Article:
"With the exception of my first calf it is and will continue to be 100% AI. Bulls used so far have been Doonally New (CF52); Goldstar Echo; and Fiston."
"Calving takes place in September and January with the Suckler herd all spring calving. Blakestown Joy is due in February to CF52 so I have high hopes for this calf." Pádraig said.
Show ring and sales ring
Pádraig made his debut on the show circuit in summer 2017, with YellowRoad Mavis placing second in the National Charolais Show in the heifer born on/between November 16th 2016 and December 31st, 2016 and standing second in her class at Tinahely Show.
"Showing is difficult at the moment with living in Budapest for college for training calves but when I am finished here I plan to be attending 5 or more shows every summer."
"Showing is a brilliant past time and is also great advertisement to show off the cattle you produce," Pádraig said.
Pádraig will offer his first pedigree Charolais bull for sale in February at the Charolais Society sale in Tullamore, with all heifers retained for breeding purposes in an effort to build numbers.
Oreo - sired by Fiston and out of Blakestown Joy - is a full-sister to December-2016-born Yellow Road Mavis who was placed second in the National Show and second at Tinahely Show in 2017 in a mixed bull/heifer class from Sept-Dec ’16 born calves.
The pedigree Charolais herd shares the pastures with twenty Charolais-cross; Simmental-cross and Limousin-cross cows, all of which are bred to a Charolais sire.
Replacement heifers are served to ZAG - a popular, easy-calving Limousin bull; all the progeny are born in the spring as sold as stores the following year.
"I love everything to do with the cattle. Not a big machinery fan but that has to be done too. I'm happy when I am training calves out in the fresh air." Pádraig responded.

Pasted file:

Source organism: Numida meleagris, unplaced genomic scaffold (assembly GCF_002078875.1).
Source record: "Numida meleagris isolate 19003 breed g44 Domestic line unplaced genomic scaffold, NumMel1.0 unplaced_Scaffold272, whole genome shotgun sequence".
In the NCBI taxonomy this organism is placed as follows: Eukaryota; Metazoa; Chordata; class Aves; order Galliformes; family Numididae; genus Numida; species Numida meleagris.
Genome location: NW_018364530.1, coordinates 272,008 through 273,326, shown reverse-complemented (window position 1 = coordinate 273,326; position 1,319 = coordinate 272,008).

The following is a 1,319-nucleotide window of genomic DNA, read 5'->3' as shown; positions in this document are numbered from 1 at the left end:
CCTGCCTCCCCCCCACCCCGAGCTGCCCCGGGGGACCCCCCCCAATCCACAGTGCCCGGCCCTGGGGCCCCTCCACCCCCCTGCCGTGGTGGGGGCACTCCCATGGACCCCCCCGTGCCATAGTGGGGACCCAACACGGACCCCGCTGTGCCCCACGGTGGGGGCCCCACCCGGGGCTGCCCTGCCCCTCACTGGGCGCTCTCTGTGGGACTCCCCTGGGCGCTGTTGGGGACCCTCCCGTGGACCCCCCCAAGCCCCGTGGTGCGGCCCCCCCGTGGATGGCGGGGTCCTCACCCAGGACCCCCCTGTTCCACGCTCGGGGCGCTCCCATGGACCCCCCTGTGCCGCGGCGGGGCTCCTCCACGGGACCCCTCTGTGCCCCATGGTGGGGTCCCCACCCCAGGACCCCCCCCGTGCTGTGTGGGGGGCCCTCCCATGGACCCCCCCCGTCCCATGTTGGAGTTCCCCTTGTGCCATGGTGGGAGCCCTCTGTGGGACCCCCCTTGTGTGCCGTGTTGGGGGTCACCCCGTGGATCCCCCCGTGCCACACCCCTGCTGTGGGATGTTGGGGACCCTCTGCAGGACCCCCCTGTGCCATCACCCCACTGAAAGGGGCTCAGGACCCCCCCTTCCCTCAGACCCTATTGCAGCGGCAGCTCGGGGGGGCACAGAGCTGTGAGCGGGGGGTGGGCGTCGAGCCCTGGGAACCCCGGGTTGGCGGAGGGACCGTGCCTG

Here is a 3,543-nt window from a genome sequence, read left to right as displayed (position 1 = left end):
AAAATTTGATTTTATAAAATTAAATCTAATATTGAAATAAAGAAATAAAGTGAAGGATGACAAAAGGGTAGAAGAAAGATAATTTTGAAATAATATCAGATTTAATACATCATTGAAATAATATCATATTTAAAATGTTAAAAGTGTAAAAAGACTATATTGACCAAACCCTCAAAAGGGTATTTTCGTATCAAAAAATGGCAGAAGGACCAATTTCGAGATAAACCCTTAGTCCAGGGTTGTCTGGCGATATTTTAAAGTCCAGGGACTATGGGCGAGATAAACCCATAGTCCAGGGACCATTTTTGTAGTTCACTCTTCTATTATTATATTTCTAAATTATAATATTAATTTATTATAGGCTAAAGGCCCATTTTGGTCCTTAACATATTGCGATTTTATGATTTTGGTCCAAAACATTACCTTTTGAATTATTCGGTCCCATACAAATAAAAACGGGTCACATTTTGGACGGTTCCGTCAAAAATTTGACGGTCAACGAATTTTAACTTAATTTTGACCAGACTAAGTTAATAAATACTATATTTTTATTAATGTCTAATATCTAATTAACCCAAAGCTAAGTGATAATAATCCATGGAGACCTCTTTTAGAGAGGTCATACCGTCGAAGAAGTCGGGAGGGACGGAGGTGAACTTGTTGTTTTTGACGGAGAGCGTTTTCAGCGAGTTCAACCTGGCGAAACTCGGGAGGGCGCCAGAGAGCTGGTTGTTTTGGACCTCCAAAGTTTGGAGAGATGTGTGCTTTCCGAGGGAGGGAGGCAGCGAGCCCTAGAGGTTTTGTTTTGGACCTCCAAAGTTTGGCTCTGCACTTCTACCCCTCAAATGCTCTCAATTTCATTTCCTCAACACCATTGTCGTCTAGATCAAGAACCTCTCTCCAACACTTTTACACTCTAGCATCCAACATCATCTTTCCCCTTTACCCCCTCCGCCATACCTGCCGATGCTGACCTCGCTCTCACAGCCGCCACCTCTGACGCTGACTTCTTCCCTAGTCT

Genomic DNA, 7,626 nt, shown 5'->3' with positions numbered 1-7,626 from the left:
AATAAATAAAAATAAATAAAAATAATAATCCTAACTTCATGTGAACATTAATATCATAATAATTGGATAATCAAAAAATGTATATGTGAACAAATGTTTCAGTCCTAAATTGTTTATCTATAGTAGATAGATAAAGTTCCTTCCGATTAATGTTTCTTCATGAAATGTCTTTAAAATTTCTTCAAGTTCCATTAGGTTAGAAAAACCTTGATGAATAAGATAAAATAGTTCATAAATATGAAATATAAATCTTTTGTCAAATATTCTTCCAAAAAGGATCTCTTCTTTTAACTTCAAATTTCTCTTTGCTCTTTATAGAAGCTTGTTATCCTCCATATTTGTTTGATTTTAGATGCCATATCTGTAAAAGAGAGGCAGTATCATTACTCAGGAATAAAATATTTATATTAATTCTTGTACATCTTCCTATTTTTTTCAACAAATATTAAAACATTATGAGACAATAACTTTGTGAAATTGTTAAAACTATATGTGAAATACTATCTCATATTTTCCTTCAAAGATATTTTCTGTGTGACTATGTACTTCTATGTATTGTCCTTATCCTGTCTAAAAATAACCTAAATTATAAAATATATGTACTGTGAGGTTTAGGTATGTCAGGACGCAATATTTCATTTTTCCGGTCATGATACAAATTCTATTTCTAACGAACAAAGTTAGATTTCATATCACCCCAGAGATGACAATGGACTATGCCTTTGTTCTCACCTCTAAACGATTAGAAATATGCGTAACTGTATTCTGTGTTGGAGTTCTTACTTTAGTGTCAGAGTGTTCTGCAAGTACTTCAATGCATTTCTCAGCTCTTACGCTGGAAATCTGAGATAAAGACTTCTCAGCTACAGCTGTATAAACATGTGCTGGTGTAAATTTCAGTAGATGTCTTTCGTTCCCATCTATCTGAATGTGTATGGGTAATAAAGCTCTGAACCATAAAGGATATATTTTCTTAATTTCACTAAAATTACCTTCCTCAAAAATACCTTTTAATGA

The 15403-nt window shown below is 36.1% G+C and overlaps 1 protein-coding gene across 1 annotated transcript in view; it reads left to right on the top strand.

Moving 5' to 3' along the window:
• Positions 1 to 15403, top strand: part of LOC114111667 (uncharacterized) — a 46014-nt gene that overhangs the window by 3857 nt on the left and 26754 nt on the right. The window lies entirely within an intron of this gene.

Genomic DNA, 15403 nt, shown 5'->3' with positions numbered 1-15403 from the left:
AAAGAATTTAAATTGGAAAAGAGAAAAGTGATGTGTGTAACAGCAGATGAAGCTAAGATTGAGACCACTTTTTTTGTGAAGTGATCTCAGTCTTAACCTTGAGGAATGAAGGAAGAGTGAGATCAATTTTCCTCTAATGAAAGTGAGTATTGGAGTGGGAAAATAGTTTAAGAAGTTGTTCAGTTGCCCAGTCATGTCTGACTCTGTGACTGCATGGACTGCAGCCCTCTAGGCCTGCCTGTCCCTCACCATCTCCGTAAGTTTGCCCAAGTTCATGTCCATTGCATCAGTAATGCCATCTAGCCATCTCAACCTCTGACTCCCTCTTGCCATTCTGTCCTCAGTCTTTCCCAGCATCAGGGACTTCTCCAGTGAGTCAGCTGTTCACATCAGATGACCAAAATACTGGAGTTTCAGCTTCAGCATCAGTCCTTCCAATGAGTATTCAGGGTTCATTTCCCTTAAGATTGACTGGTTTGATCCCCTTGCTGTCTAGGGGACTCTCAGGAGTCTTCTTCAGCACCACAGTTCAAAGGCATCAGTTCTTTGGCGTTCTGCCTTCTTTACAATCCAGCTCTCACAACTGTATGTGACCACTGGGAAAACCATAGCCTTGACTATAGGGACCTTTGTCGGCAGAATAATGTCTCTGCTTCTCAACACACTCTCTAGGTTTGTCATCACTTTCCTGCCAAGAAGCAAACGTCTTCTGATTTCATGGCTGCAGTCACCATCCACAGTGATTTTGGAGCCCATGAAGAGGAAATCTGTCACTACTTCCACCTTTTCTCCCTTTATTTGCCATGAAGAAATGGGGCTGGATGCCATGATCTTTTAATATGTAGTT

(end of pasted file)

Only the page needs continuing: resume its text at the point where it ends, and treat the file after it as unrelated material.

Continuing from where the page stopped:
Pádraig advises aspiring vets to consider all available third-level options and highlighted the importance of visiting colleges and talking to students currently enrolled to hear their opinions.
“There are so many options available now, it’s not the end of the road if you don’t get the points you need.”
“If Veterinary is really what you want, then there’s nothing stopping you making it happen.”
“There are several European colleges offering the course through English with large numbers of Irish attending these colleges, so you are not alone,” Pádraig added.
Looking forward, Pádraig's short-term goal is to continue working towards his dream of becoming a qualified and practicing veterinary practitioner.
On the farming front, he hopes to build up the Pedigree Charolais herd and would not rule out introducing Limousin cattle and a flock of sheep to the Kilkenny-based holding.
"My ultimate goal is to work in a practice close to home which allows me to farm part-time. I would also like to get into the reproductive business, especially embryo transfer." Pádraig Keating concluded.
If you are a cattle and/or sheep breeder and you want to share your story, email - email@example.com - and you may be featured on That's Farming next week.
Image source: Pádraig Keating.